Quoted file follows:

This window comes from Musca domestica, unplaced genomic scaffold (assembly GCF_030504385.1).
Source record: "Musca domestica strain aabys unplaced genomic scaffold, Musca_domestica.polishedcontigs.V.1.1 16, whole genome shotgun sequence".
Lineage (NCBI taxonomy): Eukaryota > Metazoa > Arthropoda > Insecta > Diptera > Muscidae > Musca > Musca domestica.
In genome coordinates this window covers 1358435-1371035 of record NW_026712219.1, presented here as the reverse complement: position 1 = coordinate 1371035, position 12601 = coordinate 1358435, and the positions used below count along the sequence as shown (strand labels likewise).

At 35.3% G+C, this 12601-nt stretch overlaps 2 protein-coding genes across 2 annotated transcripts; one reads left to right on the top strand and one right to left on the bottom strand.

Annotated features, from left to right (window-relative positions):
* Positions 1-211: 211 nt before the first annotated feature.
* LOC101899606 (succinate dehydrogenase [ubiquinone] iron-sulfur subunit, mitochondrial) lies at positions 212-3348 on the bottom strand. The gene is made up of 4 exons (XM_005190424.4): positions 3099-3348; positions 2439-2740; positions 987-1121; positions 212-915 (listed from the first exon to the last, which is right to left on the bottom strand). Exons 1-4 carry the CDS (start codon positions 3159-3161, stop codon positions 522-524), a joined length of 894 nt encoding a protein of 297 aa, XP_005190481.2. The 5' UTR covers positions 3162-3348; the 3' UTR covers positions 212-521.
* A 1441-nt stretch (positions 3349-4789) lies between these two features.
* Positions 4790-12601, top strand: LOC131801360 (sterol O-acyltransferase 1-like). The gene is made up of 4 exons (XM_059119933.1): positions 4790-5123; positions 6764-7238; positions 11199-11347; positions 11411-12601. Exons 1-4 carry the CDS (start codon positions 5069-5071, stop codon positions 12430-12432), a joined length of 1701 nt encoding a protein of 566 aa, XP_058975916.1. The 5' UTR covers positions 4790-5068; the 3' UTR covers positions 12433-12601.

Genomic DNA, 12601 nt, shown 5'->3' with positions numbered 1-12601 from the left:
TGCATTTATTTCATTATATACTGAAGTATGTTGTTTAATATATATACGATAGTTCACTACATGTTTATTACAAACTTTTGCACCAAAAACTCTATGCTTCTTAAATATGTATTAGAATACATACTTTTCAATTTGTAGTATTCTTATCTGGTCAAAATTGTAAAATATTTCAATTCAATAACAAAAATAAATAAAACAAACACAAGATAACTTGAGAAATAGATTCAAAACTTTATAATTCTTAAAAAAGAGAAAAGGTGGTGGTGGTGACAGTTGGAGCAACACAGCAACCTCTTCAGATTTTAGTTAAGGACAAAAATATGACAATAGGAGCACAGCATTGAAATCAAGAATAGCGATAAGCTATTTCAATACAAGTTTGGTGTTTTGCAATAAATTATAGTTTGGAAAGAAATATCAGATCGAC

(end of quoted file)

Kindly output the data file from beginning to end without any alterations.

This window comes from Musca domestica, unplaced genomic scaffold (assembly GCF_030504385.1).
Source record: "Musca domestica strain aabys unplaced genomic scaffold, Musca_domestica.polishedcontigs.V.1.1 16, whole genome shotgun sequence".
Lineage (NCBI taxonomy): Eukaryota > Metazoa > Arthropoda > Insecta > Diptera > Muscidae > Musca > Musca domestica.
In genome coordinates this window covers 1358435-1371035 of record NW_026712219.1, presented here as the reverse complement: position 1 = coordinate 1371035, position 12601 = coordinate 1358435, and the positions used below count along the sequence as shown (strand labels likewise).

At 35.3% G+C, this 12601-nt stretch overlaps 2 protein-coding genes across 2 annotated transcripts; one reads left to right on the top strand and one right to left on the bottom strand.

Annotated features, from left to right (window-relative positions):
* Positions 1-211: 211 nt before the first annotated feature.
* LOC101899606 (succinate dehydrogenase [ubiquinone] iron-sulfur subunit, mitochondrial) lies at positions 212-3348 on the bottom strand. The gene is made up of 4 exons (XM_005190424.4): positions 3099-3348; positions 2439-2740; positions 987-1121; positions 212-915 (listed from the first exon to the last, which is right to left on the bottom strand). Exons 1-4 carry the CDS (start codon positions 3159-3161, stop codon positions 522-524), a joined length of 894 nt encoding a protein of 297 aa, XP_005190481.2. The 5' UTR covers positions 3162-3348; the 3' UTR covers positions 212-521.
* A 1441-nt stretch (positions 3349-4789) lies between these two features.
* Positions 4790-12601, top strand: LOC131801360 (sterol O-acyltransferase 1-like). The gene is made up of 4 exons (XM_059119933.1): positions 4790-5123; positions 6764-7238; positions 11199-11347; positions 11411-12601. Exons 1-4 carry the CDS (start codon positions 5069-5071, stop codon positions 12430-12432), a joined length of 1701 nt encoding a protein of 566 aa, XP_058975916.1. The 5' UTR covers positions 4790-5068; the 3' UTR covers positions 12433-12601.

Genomic DNA, 12601 nt, shown 5'->3' with positions numbered 1-12601 from the left:
TGCATTTATTTCATTATATACTGAAGTATGTTGTTTAATATATATACGATAGTTCACTACATGTTTATTACAAACTTTTGCACCAAAAACTCTATGCTTCTTAAATATGTATTAGAATACATACTTTTCAATTTGTAGTATTCTTATCTGGTCAAAATTGTAAAATATTTCAATTCAATAACAAAAATAAATAAAACAAACACAAGATAACTTGAGAAATAGATTCAAAACTTTATAATTCTTAAAAAAGAGAAAAGGTGGTGGTGGTGACAGTTGGAGCAACACAGCAACCTCTTCAGATTTTAGTTAAGGACAAAAATATGACAATAGGAGCACAGCATTGAAATCAAGAATAGCGATAAGCTATTTCAATACAAGTTTGGTGTTTTGCAATAAATTATAGTTTGGAAAGAAATATCAGATCGAC